The book Wither by Lauren DeStefano caught my eye for several reasons. The gorgeous cover. The sci fi/dystopian aspects. The polygamy. My own grandmother was born into polygamy, and was lucky enough to have an enterprising mother who escaped with her. So the story had my attention.
Book Reviews for Writers: Wither by Lauren DeStefano
Shallee ● May 2, 2011
And it did not disappoint.
When scientists engineered genetically perfect children, everyone thought it would ensure the future of the human race. Though the first generation is nearly immortal, a virus causes all successive generations to die early: age 20 for women, 25 for men. Now, girls are kidnapped for brothels or polygamous marriages to breed children. Rhine is taken from her hardscrabble life and sold with two other girls to Linden Ashby. Though they live in a palatial Florida home surrounded by gardens and treated like royalty, the girls are sequestered from the outside world, and Rhine longs to escape. Her growing affection for her sister wives, her pity for Linden, and her fear of Housemaster Vaughn, Linden's manipulative father, keep her uncomfortably docile, until she falls for servant Gabriel.
First off, the writing is gorgeous. Rhine's voice is mature, and the books reads smoothly. It's one of those that I got so swept up in, I didn't even analyze it as I went. I just wanted the story. I found the science aspects fascinating, and I loved that it was kind of a dystopian made small. The dystopian aspects of the world took place within the mansion where Rhine lives-- her small world is seemingly perfect, but it is a cage nonetheless. I also loved the book's apocalyptic aspects-- a world that is very slowly dying.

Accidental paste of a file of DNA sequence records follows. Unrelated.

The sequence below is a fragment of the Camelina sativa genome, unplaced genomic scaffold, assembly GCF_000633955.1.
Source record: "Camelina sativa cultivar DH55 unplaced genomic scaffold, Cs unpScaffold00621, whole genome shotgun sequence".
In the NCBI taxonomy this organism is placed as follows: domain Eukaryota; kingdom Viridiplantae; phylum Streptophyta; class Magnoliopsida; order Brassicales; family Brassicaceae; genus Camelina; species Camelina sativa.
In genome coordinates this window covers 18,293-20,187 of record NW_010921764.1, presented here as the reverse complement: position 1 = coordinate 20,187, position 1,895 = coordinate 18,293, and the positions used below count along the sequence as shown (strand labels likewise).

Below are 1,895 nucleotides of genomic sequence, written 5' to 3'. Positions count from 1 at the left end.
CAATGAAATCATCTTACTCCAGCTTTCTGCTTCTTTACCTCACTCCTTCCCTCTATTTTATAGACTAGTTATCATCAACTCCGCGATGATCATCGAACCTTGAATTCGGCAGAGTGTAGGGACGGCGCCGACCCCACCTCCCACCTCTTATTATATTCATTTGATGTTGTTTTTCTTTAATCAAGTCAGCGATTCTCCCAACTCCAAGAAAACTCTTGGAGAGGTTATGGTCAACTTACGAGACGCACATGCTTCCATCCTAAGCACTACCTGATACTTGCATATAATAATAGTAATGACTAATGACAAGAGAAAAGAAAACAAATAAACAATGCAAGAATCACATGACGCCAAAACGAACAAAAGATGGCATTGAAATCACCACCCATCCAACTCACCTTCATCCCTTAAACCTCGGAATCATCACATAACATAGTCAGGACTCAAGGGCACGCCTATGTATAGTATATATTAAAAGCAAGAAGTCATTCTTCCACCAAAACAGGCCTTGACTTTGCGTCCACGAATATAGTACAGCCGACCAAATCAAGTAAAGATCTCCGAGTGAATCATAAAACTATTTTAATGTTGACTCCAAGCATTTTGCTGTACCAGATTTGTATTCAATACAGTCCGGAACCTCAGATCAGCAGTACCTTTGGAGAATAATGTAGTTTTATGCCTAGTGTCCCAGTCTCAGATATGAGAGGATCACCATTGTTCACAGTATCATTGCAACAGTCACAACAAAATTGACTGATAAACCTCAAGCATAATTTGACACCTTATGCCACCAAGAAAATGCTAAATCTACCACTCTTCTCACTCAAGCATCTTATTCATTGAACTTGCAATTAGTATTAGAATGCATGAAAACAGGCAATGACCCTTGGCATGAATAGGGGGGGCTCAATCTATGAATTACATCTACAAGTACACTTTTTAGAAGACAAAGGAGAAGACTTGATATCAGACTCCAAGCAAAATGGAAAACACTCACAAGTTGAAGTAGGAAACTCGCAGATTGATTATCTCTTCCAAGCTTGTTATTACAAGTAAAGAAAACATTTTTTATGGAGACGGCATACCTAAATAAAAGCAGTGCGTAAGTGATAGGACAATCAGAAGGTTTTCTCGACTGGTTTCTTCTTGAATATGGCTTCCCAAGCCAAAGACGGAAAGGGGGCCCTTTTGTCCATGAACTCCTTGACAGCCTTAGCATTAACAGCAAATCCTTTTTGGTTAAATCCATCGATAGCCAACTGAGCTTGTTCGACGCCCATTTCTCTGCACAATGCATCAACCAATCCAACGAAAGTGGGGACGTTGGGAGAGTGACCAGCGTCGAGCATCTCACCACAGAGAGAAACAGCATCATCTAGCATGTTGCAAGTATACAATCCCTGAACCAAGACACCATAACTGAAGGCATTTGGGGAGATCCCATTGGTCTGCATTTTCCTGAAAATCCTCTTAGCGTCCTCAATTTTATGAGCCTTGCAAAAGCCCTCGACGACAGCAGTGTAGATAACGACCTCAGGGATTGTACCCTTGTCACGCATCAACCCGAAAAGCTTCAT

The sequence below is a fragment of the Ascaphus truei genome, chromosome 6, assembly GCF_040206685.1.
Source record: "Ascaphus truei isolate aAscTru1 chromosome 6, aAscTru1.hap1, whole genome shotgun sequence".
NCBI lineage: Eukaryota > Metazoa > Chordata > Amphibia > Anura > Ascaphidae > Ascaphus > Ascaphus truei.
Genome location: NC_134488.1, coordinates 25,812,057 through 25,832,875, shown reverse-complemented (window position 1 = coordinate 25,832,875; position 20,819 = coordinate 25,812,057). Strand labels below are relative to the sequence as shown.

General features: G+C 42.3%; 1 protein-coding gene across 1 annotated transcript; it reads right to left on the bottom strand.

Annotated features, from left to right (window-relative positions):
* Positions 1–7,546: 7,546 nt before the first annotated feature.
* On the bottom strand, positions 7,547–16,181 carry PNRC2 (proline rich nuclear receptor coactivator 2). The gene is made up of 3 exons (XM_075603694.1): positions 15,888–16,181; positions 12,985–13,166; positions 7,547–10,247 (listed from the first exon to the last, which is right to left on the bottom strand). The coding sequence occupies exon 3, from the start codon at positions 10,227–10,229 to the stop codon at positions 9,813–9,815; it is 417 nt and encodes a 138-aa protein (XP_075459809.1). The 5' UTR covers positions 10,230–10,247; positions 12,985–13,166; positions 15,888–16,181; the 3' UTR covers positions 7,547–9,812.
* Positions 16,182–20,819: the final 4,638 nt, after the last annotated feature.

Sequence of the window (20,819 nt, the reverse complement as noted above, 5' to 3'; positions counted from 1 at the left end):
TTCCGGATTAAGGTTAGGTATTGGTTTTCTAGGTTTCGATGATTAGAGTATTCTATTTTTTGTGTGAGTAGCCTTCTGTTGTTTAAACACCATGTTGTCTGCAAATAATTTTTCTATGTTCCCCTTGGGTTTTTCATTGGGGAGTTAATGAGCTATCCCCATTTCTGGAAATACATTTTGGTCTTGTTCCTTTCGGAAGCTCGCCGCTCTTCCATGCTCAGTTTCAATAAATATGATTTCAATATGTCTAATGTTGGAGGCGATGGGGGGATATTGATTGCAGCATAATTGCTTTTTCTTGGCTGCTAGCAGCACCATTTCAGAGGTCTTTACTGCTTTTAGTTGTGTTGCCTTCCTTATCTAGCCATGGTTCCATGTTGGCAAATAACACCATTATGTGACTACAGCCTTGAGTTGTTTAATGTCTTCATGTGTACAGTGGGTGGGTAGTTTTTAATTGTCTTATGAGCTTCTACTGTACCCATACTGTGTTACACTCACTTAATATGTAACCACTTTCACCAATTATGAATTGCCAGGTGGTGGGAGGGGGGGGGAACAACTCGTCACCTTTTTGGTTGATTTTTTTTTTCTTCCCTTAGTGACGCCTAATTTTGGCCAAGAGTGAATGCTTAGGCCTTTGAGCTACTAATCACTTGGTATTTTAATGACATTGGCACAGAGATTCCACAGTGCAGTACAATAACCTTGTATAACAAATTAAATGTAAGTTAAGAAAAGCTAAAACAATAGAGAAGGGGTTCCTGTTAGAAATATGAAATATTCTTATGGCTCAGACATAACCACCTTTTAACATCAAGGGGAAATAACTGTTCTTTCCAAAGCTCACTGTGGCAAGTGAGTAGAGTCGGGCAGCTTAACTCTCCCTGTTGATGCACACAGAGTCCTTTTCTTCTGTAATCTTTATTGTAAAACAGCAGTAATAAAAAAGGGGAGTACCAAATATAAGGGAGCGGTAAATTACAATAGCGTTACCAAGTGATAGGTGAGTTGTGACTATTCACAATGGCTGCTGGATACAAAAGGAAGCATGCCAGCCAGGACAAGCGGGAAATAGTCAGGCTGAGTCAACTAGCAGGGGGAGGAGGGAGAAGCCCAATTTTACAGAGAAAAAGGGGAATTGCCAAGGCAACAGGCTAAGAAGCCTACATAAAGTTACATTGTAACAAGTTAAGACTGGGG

But what I loved most about this book were the relationships. Obviously there are some very heavy issues at hand here-- characters who are dying, kidnapping, polygamy, teenage brides. The emotional poignancy of these issues is enhanced by the relationships of all kinds: the sister-wive's, the wives with their husband, Rhine with Gabriel, everyone with evil Vaughn. As writers, this is one thing I think we can take away from this book.
I talked about character relationships recently, and Wither is a great example of how relationships between characters strengthen a story. All of the characters in the book were complicated, and each of their relationships was as well. For me, that's what made this book with such a far-out premise real. I believed the characters, so I believed their story. I admit, there were a few world-building aspects in Wither that felt flat (and one that I found down-right unbelievable). And yet, I still loved the book because of the characters and their relationships.
If you're looking for an emotional, gripping, and fascinating read that you can learn from as a writer, I highly recommend Wither!
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